If you live in a town or smaller city that still embodies old-school charm, you are most likely using coin-operated parking meters to pay for the privilege of leaving your vehicle in a specific spot between the hours of 9 am to 5 pm. A dime for five minutes, what a bargain. As trivial as this amount is, how many of us thought we could sneak by without paying, or by putting in the minimum amount, only to find a parking ticket on our windshield? Busted! Reflective on your city’s bylaws, you can end up paying $30 or more for this offense.
What are some common bylaw infractions?
- Allow a vehicle to remain at an expired meter
- Allow a vehicle to remain parked at meter in excess of the maximum permitted time indicated on the meter
- Park a vehicle outside of the space designated for each metered space
The city I live in has recently informed its citizens that they will soon be replacing some of our parking lot meters with new multi-space machines. The city will start replacing the machines this summer, with a soft launch target date of late summer or early fall to turn on the system. We will have a blend of both meters; leaving all of the existing single-space parking meters out on the street and putting in the multi-space meters in the locations where they are needed. There are different kinds of multi-space machines (MSM), pay-by-license, or pay-by-space. We’ll be implementing the pay-by-license option in our city.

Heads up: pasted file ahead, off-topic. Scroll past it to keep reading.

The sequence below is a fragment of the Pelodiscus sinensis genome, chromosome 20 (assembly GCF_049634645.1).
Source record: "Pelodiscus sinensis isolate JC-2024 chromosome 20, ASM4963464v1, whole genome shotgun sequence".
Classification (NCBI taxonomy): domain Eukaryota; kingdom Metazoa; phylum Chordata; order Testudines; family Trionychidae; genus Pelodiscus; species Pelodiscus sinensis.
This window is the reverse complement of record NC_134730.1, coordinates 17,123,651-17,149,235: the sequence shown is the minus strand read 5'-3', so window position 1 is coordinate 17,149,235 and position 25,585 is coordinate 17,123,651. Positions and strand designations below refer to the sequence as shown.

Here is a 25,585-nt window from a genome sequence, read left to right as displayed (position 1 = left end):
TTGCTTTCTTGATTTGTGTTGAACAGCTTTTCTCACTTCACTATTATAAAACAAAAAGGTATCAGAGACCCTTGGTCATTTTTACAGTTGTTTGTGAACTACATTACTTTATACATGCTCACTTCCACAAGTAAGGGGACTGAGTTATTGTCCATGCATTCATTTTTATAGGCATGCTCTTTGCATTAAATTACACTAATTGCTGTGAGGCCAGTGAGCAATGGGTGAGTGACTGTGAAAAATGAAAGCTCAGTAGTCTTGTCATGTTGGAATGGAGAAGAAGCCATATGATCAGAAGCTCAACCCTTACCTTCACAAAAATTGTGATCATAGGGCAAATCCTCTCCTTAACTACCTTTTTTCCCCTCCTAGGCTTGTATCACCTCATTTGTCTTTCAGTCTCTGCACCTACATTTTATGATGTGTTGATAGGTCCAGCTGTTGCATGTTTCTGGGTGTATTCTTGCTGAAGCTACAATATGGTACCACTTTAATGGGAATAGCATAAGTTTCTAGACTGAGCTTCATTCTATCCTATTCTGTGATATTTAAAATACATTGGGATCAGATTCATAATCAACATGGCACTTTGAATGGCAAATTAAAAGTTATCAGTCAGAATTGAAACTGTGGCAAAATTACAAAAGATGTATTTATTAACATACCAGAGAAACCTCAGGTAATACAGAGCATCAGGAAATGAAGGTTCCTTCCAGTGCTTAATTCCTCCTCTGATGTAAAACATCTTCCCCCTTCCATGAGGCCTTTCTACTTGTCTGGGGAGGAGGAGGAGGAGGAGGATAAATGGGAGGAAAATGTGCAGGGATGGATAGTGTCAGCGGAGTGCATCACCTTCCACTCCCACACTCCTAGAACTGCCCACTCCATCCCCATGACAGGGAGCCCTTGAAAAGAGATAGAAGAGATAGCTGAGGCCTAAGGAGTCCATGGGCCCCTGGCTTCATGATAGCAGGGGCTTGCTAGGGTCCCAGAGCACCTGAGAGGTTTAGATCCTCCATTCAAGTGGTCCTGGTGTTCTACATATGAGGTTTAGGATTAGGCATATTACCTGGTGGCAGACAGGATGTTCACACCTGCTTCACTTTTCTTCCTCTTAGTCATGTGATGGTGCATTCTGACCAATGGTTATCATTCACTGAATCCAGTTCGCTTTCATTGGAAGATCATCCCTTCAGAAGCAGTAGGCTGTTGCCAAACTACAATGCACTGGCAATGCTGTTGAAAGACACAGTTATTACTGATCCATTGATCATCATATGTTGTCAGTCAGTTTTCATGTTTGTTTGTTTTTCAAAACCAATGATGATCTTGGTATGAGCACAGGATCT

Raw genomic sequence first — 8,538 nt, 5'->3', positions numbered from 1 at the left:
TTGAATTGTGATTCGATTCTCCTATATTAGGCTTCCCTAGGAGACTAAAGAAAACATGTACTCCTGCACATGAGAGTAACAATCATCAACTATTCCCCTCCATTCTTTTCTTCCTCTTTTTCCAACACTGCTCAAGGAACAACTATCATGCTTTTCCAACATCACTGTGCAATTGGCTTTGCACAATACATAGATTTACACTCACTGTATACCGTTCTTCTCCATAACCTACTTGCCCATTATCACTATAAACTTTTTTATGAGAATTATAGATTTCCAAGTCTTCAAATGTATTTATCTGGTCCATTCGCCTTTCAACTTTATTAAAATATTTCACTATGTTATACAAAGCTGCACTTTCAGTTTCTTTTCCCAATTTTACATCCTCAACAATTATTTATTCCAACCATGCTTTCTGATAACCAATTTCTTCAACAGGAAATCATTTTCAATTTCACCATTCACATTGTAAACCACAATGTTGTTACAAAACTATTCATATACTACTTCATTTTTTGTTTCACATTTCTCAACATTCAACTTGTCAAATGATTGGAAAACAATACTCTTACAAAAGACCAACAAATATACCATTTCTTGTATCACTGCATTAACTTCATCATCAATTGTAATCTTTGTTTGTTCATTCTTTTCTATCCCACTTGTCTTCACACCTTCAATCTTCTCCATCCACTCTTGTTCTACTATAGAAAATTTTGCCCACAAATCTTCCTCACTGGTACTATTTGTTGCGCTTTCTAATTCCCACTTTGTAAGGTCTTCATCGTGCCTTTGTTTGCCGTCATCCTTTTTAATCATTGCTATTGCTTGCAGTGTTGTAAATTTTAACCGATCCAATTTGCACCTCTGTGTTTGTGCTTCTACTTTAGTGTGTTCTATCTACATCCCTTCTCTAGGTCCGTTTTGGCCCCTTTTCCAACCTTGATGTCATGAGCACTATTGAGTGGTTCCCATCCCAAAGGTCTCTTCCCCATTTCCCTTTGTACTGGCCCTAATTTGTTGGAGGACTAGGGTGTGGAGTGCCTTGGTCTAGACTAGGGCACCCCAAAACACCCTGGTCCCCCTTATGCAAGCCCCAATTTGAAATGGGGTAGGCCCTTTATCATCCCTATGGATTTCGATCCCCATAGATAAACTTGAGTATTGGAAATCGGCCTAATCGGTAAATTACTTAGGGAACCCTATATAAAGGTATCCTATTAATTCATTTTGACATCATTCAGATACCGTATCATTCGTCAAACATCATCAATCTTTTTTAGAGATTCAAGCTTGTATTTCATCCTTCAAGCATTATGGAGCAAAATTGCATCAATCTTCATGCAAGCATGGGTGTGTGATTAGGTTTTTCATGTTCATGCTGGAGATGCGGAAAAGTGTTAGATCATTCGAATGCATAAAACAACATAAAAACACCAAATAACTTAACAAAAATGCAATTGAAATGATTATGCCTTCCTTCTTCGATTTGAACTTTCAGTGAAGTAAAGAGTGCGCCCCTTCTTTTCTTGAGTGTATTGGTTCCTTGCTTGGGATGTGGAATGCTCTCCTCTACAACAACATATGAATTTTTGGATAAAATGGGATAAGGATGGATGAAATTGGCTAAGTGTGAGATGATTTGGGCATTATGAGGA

The new system will bring our city into the 21st century with modern parking technologies plus it’s intended to establish consistent parking control. So, if you’re sick of scrounging for change, then you’ll love this new system. Now customers would walk to the MSM, punch in their license plate number, and choose a payment method. There won’t be any receipt issued for display on your dashboard; this will be a thing of the past. Plus, customers will be able to move around within a particular zone; ah, wiggle room. And the budget for this new parking system? A cool 2 million dollars!
And so, as the parking meter goes the way of the phone booth, I’ll say farewell with mixed feelings.